An angry Al Gore finally fired back at Bill Bradley on Sunday, as the Democratic rivals all but labeled each other liars and continued their unlikely showdown over two issues _ abortion and campaign fundraising _ on which they almost entirely agree.
With some polls suggesting the Democratic primary race is tightening in the last days before the New Hampshire primary, Gore abruptly abandoned the restraint he had demonstrated in recent days as Bradley waged an escalating assault on the vice president's honesty and integrity.
In the latest volley, Bradley on Sunday accused Gore of falling "into bed with special interests" and called on the vice president to fully explain his role in the "disgrace" of the 1996 campaign fundraising scandal.
"Sen. Bradley has attempted to manufacture differences where there are none," Gore told more than 1,000 supporters at the Hilltop Equestrian Center barn in Somersworth. "Instead of character, courage, and commitment, we have manipulative attack after manipulative attack."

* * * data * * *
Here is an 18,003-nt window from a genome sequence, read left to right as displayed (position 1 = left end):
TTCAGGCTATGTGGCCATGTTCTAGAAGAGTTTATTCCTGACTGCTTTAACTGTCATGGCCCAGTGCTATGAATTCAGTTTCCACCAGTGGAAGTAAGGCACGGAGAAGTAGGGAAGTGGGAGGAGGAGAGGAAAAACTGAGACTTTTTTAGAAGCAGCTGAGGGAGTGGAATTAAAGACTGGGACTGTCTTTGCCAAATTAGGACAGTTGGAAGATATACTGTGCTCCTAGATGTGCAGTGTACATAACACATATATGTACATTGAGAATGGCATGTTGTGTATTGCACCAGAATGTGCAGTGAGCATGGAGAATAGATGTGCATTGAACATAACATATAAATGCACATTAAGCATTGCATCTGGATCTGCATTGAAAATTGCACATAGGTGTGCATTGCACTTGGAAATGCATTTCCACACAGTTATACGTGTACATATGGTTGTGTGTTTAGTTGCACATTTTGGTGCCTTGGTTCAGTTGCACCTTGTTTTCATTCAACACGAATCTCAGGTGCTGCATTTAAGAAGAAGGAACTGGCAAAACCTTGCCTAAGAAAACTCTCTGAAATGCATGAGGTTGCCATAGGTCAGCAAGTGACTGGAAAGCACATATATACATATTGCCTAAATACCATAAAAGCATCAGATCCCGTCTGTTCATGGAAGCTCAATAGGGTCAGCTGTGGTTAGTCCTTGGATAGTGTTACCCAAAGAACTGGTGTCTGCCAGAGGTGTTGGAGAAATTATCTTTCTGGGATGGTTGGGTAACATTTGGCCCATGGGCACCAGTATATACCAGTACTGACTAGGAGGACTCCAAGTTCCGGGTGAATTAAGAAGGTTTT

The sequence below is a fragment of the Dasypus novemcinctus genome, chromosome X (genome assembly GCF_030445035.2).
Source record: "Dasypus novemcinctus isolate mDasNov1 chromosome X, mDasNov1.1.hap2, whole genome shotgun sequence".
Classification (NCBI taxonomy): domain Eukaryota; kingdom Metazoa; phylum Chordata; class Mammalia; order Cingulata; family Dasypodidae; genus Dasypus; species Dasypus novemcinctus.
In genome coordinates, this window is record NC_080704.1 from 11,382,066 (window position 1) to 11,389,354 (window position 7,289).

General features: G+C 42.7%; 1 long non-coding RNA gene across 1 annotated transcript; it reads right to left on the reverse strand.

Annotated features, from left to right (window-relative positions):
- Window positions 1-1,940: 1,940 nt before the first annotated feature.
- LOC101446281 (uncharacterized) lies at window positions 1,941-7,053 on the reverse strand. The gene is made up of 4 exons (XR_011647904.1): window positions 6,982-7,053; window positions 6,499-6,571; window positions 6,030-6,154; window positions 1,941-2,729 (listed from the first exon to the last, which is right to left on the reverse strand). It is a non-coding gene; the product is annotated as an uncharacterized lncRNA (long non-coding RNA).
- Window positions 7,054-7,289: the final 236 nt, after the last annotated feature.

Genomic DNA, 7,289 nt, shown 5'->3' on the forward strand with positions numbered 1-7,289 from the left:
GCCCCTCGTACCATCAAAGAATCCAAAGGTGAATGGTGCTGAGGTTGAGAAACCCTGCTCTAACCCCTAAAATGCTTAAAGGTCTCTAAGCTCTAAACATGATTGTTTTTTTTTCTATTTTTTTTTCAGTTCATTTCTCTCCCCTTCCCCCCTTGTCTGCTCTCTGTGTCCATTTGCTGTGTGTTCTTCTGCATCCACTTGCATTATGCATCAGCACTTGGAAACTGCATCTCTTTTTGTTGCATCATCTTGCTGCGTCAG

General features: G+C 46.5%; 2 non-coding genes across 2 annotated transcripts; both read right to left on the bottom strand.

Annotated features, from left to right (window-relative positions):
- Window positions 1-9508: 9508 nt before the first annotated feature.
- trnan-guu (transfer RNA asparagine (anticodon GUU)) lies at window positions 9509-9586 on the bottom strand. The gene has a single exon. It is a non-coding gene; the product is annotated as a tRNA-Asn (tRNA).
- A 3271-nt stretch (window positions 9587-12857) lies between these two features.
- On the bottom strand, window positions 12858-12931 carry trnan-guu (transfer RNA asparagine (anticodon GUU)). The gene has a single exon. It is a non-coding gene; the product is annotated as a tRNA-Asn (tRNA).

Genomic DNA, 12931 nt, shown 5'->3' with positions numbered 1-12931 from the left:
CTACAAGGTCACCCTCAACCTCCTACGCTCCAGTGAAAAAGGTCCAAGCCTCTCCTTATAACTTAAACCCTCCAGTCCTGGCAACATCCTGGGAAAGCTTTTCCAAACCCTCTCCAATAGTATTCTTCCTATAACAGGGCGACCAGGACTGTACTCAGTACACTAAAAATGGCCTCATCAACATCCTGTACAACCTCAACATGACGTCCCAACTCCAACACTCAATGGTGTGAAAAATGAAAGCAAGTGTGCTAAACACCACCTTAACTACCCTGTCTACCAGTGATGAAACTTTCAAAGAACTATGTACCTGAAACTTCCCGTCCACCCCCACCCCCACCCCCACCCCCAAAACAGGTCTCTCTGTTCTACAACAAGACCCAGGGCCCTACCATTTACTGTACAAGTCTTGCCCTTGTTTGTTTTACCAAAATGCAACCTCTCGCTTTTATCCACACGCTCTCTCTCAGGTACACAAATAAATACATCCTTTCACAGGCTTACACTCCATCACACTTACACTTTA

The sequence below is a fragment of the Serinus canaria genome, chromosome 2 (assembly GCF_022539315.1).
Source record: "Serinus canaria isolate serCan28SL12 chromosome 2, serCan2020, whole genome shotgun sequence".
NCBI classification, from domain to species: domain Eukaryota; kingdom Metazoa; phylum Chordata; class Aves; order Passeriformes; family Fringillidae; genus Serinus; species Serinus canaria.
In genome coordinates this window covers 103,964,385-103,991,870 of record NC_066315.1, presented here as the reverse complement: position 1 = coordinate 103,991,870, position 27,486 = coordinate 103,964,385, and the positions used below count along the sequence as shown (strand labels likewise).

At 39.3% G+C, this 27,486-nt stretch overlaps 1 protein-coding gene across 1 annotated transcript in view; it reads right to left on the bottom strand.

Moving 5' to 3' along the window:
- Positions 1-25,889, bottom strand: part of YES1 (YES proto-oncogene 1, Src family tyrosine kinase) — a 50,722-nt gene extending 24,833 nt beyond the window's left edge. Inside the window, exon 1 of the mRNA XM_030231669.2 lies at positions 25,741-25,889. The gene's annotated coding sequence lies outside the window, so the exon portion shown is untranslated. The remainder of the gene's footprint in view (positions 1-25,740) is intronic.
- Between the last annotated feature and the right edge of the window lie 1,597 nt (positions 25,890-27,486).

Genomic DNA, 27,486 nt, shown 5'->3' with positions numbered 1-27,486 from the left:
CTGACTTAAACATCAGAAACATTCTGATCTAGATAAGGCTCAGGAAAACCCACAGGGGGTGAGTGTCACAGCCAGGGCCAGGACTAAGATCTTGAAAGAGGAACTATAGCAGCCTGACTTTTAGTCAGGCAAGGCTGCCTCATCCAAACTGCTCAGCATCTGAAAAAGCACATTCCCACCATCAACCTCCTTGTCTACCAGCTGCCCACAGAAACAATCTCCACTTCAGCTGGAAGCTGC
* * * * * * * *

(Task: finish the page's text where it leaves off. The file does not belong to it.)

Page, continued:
Bradley, speaking at Franklin Pierce Law Center in Concord, said the 1996 abuses were "so tragic" because they damaged the Democratic Party's "identity and credibility."
Meanwhile, Gore, sometimes shouting, said: "Today, the attack from Sen. Bradley is on campaign finance reform. This, coming from a man whose fundraising has been strongly criticized."
Town's approval no small victory
HUDSON, N.H. _ As Hudson goes, so goes New Hampshire.
With uncanny prescience, this small town of 22,000 near the Massachusetts border has consistently picked the winners for both parties in every New Hampshire presidential primary since 1952. Twenty other towns in the state can claim success in choosing the winning candidate for one party or the other. But only Hudson gets it right each time for both.
State political analysts are stumped for an explanation. Many residents are equally perplexed. But Town Clerk Cecile Nichols said the answer's easy: "Because we're good."
This year, folks here expect Al Gore to carry the day among Democratic voters, which is in line with current polls. But on the Republican side, the town's reputation could be at risk. The betting is that George W. Bush will win in Hudson, even as most polls show John McCain with a small lead.